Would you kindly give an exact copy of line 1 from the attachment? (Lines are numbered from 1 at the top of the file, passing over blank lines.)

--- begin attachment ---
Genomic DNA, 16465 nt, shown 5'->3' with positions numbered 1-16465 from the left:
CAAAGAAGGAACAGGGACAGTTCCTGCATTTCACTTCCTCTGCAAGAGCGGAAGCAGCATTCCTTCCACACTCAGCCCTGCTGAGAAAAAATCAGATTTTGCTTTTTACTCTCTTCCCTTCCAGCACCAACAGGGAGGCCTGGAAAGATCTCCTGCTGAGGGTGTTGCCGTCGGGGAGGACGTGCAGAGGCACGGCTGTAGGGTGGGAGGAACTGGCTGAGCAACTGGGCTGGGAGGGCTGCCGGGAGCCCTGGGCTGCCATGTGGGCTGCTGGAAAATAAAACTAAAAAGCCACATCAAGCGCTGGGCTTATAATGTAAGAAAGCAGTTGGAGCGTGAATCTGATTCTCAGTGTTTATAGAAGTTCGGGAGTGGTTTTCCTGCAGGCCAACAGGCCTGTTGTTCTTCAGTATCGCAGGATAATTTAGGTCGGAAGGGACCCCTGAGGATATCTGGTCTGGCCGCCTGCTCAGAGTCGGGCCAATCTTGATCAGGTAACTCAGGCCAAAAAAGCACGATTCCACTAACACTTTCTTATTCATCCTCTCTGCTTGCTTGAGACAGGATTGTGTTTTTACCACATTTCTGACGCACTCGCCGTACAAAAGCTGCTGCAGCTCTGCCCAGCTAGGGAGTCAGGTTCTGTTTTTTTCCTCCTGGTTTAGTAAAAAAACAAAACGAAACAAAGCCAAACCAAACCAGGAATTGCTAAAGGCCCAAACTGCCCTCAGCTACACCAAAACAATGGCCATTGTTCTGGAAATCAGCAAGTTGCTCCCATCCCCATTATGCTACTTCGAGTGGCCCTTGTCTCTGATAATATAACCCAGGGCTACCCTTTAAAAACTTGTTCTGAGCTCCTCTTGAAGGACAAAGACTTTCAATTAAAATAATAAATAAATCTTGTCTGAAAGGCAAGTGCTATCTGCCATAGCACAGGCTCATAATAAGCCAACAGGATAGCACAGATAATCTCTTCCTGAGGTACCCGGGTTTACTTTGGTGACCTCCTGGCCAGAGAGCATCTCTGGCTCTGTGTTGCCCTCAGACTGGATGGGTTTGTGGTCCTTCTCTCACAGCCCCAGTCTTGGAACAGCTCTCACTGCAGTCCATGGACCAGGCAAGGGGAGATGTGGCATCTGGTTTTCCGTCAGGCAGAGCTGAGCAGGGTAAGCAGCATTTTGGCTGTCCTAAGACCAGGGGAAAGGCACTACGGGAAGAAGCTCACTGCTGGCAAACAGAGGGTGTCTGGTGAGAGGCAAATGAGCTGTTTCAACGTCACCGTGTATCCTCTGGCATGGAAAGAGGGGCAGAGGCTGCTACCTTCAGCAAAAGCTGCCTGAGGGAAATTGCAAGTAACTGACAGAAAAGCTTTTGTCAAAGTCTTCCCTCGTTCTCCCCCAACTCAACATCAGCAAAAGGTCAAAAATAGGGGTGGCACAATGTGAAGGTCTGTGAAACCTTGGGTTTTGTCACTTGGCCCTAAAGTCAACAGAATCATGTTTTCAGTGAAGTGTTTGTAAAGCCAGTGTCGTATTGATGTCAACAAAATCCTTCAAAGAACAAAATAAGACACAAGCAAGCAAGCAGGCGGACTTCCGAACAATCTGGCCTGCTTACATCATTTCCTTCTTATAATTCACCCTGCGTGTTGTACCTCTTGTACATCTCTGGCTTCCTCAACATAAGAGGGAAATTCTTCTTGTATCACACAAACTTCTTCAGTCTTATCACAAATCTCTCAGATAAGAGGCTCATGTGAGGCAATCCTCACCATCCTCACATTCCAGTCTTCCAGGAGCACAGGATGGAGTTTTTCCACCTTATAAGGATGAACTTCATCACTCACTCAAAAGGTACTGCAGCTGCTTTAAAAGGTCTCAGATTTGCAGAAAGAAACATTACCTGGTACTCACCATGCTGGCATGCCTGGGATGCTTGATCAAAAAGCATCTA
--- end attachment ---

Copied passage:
Genomic DNA, 16465 nt, shown 5'->3' with positions numbered 1-16465 from the left: